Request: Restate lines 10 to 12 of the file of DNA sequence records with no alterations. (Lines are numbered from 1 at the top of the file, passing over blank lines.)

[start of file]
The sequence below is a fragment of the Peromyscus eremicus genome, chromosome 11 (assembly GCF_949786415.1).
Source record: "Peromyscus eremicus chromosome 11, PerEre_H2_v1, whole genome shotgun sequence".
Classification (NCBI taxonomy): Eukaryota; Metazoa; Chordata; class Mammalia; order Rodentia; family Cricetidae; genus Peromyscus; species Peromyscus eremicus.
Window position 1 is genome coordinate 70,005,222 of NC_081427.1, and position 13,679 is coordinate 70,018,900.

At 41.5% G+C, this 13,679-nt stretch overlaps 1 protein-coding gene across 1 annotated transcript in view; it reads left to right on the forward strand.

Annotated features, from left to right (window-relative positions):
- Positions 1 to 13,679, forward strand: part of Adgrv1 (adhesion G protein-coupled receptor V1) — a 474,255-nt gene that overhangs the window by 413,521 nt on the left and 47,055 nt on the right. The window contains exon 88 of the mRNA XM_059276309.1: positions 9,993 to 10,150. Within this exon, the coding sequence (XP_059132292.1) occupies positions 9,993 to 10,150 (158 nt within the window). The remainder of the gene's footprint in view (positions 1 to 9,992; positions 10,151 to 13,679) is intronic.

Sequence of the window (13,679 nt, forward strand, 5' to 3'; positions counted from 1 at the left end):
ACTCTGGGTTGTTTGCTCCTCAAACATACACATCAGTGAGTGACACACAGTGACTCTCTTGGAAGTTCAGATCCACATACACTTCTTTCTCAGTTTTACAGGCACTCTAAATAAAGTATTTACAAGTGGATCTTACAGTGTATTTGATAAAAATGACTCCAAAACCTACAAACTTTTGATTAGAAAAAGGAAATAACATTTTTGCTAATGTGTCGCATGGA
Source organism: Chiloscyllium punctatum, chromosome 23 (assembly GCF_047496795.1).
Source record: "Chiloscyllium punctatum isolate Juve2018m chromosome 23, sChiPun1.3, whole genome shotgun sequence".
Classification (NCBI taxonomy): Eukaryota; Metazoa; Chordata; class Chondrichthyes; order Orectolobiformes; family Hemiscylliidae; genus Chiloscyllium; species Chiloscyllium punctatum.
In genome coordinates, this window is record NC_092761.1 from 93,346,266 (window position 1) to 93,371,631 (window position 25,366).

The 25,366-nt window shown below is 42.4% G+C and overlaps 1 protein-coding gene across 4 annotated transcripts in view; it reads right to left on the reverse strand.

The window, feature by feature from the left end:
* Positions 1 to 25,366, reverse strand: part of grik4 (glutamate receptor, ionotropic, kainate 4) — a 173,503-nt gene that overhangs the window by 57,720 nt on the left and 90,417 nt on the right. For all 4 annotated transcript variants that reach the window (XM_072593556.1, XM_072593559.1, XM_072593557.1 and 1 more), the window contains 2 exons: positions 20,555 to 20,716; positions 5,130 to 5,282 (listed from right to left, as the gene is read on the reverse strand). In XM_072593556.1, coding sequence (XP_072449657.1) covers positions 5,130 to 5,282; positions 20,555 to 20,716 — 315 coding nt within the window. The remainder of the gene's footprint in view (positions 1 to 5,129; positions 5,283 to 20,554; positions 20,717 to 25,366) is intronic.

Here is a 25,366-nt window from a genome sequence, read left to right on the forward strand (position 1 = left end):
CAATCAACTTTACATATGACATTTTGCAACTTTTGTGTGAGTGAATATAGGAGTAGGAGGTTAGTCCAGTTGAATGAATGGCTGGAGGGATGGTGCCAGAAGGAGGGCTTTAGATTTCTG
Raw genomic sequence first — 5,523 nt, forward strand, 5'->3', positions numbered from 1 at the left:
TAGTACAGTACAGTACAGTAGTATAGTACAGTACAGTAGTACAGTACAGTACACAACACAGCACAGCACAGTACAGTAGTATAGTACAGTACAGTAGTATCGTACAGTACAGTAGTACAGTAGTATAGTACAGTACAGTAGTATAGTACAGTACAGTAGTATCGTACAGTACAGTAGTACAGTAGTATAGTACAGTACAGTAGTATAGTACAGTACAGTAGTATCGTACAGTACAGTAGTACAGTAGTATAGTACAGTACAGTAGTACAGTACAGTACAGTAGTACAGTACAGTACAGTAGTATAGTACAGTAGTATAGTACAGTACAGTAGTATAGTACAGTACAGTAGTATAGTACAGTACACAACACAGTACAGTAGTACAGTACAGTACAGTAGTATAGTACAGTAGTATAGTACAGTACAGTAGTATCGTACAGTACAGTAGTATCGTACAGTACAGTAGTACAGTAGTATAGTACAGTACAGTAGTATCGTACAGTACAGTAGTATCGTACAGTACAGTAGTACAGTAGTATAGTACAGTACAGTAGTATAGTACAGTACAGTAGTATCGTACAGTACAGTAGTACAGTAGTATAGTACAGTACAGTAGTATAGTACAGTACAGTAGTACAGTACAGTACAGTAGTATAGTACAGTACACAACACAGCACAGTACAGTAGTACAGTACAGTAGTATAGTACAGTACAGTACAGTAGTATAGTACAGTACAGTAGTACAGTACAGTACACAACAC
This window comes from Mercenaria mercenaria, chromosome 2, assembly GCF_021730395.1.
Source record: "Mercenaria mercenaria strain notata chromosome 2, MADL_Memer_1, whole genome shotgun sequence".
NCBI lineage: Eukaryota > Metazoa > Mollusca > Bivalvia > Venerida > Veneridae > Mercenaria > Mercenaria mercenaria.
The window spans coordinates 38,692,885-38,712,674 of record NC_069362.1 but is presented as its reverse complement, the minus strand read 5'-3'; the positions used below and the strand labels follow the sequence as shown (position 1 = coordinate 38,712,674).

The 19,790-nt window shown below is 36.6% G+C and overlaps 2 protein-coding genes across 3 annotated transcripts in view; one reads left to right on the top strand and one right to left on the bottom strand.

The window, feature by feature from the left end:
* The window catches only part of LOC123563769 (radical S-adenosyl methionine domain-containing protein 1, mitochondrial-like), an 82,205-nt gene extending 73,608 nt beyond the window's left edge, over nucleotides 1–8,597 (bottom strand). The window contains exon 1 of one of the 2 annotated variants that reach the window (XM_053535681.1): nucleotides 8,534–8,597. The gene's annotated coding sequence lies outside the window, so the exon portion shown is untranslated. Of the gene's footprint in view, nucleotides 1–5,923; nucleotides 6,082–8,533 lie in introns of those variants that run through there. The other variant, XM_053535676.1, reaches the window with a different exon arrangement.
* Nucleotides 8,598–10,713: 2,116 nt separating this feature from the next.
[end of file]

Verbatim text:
Source organism: Chiloscyllium punctatum, chromosome 23 (assembly GCF_047496795.1).
Source record: "Chiloscyllium punctatum isolate Juve2018m chromosome 23, sChiPun1.3, whole genome shotgun sequence".
Classification (NCBI taxonomy): Eukaryota; Metazoa; Chordata; class Chondrichthyes; order Orectolobiformes; family Hemiscylliidae; genus Chiloscyllium; species Chiloscyllium punctatum.